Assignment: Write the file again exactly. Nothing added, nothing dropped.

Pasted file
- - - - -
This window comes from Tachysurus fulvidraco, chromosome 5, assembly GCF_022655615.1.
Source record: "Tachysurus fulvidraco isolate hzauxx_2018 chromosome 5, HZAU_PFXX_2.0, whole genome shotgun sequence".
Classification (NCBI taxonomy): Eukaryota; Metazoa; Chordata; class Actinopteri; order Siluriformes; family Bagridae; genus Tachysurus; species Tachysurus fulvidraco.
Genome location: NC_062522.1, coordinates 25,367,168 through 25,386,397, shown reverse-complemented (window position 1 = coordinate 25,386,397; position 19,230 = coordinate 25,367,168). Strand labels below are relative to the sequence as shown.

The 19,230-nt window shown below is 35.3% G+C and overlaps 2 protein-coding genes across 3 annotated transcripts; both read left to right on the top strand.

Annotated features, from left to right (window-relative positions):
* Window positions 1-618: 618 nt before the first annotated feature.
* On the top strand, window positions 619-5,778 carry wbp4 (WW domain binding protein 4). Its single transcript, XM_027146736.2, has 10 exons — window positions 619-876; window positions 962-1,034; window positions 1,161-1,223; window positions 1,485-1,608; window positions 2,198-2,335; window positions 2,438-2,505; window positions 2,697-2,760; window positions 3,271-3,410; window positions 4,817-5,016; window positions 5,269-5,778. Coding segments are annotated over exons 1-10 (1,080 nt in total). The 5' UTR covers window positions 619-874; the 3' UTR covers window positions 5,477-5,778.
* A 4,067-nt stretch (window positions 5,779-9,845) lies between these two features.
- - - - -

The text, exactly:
This window comes from Tachysurus fulvidraco, chromosome 5, assembly GCF_022655615.1.
Source record: "Tachysurus fulvidraco isolate hzauxx_2018 chromosome 5, HZAU_PFXX_2.0, whole genome shotgun sequence".
Classification (NCBI taxonomy): Eukaryota; Metazoa; Chordata; class Actinopteri; order Siluriformes; family Bagridae; genus Tachysurus; species Tachysurus fulvidraco.
Genome location: NC_062522.1, coordinates 25,367,168 through 25,386,397, shown reverse-complemented (window position 1 = coordinate 25,386,397; position 19,230 = coordinate 25,367,168). Strand labels below are relative to the sequence as shown.

The 19,230-nt window shown below is 35.3% G+C and overlaps 2 protein-coding genes across 3 annotated transcripts; both read left to right on the top strand.

Annotated features, from left to right (window-relative positions):
* Window positions 1-618: 618 nt before the first annotated feature.
* On the top strand, window positions 619-5,778 carry wbp4 (WW domain binding protein 4). Its single transcript, XM_027146736.2, has 10 exons — window positions 619-876; window positions 962-1,034; window positions 1,161-1,223; window positions 1,485-1,608; window positions 2,198-2,335; window positions 2,438-2,505; window positions 2,697-2,760; window positions 3,271-3,410; window positions 4,817-5,016; window positions 5,269-5,778. Coding segments are annotated over exons 1-10 (1,080 nt in total). The 5' UTR covers window positions 619-874; the 3' UTR covers window positions 5,477-5,778.
* A 4,067-nt stretch (window positions 5,779-9,845) lies between these two features.